COVID-19 issues seem to be destined to remain at the forefront of the workplace this holiday season. With holiday travel expected to lead to surges nationally, the elimination of the virus in the near future seems unlikely. A significant amount of federal guidance recently has related to the federal contractor and larger employer vaccination mandates. That being said, on November 17, 2021, the Equal Employment Opportunity Commission (EEOC) released additional parameters for addressing COVID-19 in the workplace, focusing on the issues of retaliation and interference. Here are a few takeaways:
- Anti-discrimination protections extend to job applicants and former employees. The EEOC’s guidance emphasizes that prospective or former employees are protected from retaliation relating to COVID-19. Examples cited include requesting an accommodation related to COVID-19 during the interview process or near the end of an employee’s tenure. Employers should therefore make sure that each accommodation request is processed – and vetted – even if it seems easier not to address/improbable that it can be provided. In the case of a potential employee, an employer that fails to process a reasonable accommodation request and then denies the candidate the job (or even an interview) might be liable for retaliation.
- The definition of retaliation in the context of COVID-19 is broad. Typically, retaliation has been held to include demotions, suspensions, and changes in work assignments that occur after a protected activity (such as forwarding a complaint about discrimination). The EEOC’s recent guidance clarifies that retaliation can also include: “an action that has no tangible effect on employment, or even an action that takes place only outside of work if it might deter a reasonable person from exercising EEO rights.” Employers should therefore be aware that comments or actions made outside of the workplace (i.e., on social media) relating to COVID-19 could be used to support a discrimination charge. Training management on how to interact with employees – inside and outside – of the workplace can be valuable.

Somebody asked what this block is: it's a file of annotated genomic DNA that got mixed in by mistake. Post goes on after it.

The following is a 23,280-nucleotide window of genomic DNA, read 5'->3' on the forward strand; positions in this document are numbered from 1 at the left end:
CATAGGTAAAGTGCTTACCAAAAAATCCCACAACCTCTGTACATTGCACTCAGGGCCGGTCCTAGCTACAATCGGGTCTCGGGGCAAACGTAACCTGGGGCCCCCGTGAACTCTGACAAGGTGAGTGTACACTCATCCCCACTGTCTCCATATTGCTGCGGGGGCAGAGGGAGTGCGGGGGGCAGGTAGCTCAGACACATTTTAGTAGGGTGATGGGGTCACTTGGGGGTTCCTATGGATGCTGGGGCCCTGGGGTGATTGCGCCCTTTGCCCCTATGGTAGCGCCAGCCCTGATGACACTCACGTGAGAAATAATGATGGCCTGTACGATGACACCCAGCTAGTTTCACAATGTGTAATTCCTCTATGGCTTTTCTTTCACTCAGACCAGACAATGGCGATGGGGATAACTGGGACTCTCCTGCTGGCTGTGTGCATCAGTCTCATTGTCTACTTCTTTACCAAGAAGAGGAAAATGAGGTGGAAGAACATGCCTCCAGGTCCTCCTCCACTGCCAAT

- Employers can still discipline or terminate based on legitimate non-discriminatory reasons. The EEOC clarifies that employers still have the latitude to make management decisions and based on non-discriminatory reasons (and should therefore not be stifled by discrimination laws). I would caution that management should clearly document any decision to discipline, demote, or not hire an employee/candidate that has exercised COVID-19 protections. A failure to do so exposes an employer to significant liability.
Feel free to reach out to me to discuss your organization’s approach to limiting exposure related to discrimination.
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